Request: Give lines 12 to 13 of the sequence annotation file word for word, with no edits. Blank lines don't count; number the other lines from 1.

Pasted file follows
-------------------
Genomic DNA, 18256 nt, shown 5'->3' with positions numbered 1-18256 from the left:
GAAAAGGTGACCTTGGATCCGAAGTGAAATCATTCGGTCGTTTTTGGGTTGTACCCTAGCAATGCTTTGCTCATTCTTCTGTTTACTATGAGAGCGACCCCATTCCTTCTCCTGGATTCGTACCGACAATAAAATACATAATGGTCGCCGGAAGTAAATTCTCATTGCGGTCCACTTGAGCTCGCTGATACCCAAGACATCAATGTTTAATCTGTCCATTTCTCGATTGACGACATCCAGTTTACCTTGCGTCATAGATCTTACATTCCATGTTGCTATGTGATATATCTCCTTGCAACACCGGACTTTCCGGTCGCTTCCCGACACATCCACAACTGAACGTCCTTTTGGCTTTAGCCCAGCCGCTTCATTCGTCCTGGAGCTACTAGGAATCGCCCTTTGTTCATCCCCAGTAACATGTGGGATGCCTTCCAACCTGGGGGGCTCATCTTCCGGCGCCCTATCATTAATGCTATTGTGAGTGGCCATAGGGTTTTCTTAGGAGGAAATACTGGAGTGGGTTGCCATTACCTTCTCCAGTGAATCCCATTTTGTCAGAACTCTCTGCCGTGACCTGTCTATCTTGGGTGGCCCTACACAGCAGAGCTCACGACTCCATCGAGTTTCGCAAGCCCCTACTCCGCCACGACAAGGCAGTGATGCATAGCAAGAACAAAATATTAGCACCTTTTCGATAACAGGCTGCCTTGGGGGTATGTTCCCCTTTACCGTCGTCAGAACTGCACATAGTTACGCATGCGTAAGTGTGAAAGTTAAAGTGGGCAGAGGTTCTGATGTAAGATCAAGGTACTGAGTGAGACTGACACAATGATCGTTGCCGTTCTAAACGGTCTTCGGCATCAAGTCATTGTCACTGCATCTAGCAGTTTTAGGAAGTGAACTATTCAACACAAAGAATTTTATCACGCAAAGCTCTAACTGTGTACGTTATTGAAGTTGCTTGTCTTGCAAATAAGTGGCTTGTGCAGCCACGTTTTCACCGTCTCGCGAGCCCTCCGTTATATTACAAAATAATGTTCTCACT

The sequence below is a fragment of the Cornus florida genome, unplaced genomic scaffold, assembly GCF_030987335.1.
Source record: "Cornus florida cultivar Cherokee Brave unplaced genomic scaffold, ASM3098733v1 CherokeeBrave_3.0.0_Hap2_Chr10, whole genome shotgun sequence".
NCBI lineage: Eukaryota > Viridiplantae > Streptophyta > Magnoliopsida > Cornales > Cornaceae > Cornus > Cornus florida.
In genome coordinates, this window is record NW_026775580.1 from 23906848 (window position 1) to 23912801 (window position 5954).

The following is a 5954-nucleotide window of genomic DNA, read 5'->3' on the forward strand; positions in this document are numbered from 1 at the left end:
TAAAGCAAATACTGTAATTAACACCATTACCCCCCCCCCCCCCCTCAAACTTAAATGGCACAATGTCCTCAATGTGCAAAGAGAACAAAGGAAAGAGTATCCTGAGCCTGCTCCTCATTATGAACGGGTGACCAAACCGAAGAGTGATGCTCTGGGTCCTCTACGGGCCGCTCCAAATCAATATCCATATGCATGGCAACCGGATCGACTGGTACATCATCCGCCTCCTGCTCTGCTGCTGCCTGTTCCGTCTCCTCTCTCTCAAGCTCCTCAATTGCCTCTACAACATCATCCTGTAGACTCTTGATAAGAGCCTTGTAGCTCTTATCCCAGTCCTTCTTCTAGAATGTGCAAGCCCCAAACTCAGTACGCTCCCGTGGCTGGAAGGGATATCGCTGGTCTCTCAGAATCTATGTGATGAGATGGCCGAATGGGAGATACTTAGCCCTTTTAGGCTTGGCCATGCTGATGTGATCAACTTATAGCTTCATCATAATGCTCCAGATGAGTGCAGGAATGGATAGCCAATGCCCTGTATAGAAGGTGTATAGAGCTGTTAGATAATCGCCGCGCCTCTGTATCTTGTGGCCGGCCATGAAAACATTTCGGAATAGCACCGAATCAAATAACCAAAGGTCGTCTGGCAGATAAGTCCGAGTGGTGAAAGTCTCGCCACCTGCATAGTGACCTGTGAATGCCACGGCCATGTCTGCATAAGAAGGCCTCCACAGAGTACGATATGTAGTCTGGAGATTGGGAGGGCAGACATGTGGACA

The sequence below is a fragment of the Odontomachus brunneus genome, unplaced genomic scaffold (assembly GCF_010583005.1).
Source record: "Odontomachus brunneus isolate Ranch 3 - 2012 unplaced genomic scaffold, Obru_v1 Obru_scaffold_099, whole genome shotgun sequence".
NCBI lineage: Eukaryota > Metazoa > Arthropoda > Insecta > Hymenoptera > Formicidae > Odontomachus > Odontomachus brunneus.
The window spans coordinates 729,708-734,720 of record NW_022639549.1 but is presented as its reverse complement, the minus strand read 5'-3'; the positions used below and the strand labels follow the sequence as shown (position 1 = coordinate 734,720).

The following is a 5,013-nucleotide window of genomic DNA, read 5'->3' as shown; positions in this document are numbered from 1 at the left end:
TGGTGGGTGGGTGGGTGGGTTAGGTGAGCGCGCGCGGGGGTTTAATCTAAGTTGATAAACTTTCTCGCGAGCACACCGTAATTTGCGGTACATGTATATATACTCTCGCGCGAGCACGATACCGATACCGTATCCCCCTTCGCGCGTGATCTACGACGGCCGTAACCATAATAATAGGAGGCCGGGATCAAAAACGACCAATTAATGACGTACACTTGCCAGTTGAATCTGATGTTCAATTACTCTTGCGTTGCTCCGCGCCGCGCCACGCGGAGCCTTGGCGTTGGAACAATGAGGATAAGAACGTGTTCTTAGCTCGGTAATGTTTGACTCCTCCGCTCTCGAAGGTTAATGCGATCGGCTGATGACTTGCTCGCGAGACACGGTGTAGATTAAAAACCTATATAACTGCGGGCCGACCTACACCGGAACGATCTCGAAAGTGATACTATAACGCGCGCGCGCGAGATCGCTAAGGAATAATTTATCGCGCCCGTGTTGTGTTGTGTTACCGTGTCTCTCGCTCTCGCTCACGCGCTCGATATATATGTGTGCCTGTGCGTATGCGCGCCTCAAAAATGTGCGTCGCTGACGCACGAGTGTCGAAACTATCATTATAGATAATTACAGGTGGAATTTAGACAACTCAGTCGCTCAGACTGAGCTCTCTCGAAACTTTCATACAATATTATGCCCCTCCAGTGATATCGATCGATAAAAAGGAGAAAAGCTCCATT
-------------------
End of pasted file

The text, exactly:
The window spans coordinates 729,708-734,720 of record NW_022639549.1 but is presented as its reverse complement, the minus strand read 5'-3'; the positions used below and the strand labels follow the sequence as shown (position 1 = coordinate 734,720).

The following is a 5,013-nucleotide window of genomic DNA, read 5'->3' as shown; positions in this document are numbered from 1 at the left end: